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Album review: Stormzy’s Gang Signs & Prayer is a grime epic with American influences

Gang Signs & Prayer melds together the ceaseless energy of grime with tangible American influences and a stack of tenderer moments
Gang Signs and Prayer by Stormzy. Courtesy #Merky Records
Gang Signs and Prayer by Stormzy. Courtesy #Merky Records

Gang Signs & Prayer

Stormzy

#Merky Records

Three stars

For a genre packed with impatient young men, it is perhaps surprising that grime has lasted the distance long enough to slowly find its way to chart-topping status in its native Britain. But the raw-and-ready rap style that emerged from the ashes of UK garage in London in the early 2000s finally has its first No 1 album, in the shape of this debut LP from 23-year-old Michael “Stormzy” Omari. It is a milestone that was in the post, particularly since the grime album of last year, Skepta’s Konnichiwa, peaked at No 2, only beaten to the top spot by Radiohead.

Anybody who has followed the genre from early days when the likes of Dizzee Rascal and Wiley cut their teeth at East London raves might sniff at the way Gang Signs & Prayer melds together the ceaseless energy of grime with tangible American influences and a stack of tenderer moments. In truth, that canny eclecticism is the secret to Stormzy’s success.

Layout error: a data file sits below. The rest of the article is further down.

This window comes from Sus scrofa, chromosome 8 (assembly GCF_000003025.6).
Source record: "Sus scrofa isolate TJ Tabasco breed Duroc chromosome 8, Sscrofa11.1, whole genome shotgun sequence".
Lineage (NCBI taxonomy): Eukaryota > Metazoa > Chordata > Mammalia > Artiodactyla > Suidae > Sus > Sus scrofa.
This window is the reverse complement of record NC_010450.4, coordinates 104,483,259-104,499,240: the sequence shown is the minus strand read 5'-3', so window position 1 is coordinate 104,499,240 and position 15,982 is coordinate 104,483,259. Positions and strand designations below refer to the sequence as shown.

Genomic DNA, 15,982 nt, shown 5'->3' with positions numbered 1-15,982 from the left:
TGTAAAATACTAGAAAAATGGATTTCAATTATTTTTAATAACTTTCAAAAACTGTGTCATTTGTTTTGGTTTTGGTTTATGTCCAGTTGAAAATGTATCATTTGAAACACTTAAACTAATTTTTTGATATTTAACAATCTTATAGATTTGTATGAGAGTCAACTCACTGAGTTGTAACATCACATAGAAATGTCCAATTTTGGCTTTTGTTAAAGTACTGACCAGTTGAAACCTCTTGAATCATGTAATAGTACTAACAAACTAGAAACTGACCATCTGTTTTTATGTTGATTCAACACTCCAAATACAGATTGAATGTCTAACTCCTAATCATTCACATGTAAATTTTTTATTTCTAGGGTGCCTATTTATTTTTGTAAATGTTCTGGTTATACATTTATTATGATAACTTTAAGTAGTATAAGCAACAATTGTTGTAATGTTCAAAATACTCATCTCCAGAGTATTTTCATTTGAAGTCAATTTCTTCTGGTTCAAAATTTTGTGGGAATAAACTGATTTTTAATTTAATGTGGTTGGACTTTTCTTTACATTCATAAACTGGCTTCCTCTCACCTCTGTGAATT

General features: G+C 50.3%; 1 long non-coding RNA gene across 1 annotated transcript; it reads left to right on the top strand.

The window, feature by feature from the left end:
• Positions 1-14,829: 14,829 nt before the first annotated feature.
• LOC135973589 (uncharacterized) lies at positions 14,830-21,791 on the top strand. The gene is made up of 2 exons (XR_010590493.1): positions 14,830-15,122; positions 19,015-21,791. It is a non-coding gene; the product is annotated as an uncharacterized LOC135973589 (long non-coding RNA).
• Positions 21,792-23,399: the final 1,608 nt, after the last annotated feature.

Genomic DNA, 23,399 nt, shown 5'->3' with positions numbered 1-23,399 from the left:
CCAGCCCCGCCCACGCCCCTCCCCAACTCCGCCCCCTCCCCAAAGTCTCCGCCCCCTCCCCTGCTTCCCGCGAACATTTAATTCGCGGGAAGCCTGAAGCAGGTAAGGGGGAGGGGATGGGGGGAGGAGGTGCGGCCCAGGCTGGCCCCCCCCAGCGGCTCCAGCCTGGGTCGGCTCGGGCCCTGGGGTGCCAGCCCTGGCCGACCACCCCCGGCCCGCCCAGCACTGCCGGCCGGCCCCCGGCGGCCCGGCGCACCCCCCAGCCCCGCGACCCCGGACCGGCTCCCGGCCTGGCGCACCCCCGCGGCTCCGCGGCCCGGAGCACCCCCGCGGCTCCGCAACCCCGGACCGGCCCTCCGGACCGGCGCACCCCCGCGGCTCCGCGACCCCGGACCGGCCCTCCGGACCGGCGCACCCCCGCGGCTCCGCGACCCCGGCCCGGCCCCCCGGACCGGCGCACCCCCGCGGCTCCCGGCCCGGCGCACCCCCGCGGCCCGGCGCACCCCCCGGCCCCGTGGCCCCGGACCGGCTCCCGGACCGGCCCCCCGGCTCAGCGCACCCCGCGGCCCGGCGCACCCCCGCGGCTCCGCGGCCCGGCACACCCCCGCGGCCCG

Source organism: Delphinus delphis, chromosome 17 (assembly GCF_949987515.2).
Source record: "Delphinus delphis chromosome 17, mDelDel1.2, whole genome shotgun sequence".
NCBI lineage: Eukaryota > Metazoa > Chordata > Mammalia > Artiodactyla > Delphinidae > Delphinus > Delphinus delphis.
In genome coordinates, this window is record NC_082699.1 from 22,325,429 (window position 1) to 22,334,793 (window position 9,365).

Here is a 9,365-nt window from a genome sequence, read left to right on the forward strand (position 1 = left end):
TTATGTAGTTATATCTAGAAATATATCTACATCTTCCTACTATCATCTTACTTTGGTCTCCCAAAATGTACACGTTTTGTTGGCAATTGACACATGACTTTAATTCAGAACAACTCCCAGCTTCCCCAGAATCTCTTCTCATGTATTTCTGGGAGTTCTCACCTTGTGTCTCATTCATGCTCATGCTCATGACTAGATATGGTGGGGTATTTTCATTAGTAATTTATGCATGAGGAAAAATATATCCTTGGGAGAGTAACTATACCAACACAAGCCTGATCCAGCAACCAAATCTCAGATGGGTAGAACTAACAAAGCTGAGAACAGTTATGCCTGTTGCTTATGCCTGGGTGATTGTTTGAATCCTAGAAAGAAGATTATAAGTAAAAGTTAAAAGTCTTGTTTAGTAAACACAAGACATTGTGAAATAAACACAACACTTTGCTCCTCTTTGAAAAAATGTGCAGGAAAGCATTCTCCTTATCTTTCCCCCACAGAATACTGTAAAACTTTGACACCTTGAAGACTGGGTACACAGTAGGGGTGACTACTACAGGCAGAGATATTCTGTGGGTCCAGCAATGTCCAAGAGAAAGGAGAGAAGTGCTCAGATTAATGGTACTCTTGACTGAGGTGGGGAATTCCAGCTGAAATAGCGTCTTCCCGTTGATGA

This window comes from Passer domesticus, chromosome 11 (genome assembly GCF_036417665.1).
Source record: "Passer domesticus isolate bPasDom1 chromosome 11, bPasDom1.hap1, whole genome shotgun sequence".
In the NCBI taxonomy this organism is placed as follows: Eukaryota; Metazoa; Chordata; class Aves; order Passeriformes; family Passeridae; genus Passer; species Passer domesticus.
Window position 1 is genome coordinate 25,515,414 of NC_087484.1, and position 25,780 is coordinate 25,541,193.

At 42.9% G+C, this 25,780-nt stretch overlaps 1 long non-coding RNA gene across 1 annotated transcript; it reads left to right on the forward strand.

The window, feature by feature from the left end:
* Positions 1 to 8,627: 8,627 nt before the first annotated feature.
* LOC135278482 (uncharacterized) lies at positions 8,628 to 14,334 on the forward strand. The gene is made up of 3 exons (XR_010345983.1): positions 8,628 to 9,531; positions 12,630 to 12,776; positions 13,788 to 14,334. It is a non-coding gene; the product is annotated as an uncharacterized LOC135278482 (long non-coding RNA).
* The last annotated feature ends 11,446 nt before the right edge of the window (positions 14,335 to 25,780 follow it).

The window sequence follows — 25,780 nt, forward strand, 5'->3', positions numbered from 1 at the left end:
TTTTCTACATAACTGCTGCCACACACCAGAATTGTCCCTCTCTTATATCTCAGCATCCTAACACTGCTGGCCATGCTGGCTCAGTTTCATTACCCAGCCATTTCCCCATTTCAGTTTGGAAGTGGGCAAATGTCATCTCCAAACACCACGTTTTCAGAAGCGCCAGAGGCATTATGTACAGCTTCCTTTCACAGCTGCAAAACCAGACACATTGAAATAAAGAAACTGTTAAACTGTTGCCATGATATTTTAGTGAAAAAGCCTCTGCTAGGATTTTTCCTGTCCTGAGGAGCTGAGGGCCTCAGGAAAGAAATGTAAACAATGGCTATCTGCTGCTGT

Blinded by Your Grace Pt 1, for example, is a soulful lullaby, while the likes of Bad Boys, with echoes of record-setting Atlanta rapper Future, unrepentantly draws upon contemporary stateside hip-hop influences.

Purists can, however, find early solace in the classic grime sound of Cold, with its minimal key stabs and excitable sub-low bass, and Big for Your Boots, revving off sped-up female vocal samples.

Both wield breathless delivery that recalls early Dizzee, packed full of slang that will be familiar to grime fans and confuse the heck out of just about everybody else in the world.

There’s also a pointed nod to grime’s formative days on Crazy Titch, a phone conversation from prison with the eponymous rapper, who was one of the most-distinctive, hyperactive voices of the genre’s first wave.

Although you might question the wisdom of giving continued publicity to a man currently serving life for a murder using a sub-machine gun.

Of the slower moments, Velvet is the most heartfelt and believable. It’s a endearingly naive love song that ends with Omari laughingly declaring that people “thought that Stormzy couldn’t sing”, while 21 Gun Salute resembles a British answer to Chicago vocalist Chance the Rapper’s gospel-tinged wares.

With so many hyperlocal references – such as mention of a murder of a childhood friend in Thornton Heath, Omari’s South London district, on closer Lay Me Bare – it will be left to the lulls to push the Stormzy name outside his home country. But Gang Signs & Prayer gives him more of a fighting chance than most grime contemporaries.

aworkman@thenational.ae

Updated: March 13, 2017 04:00 AM

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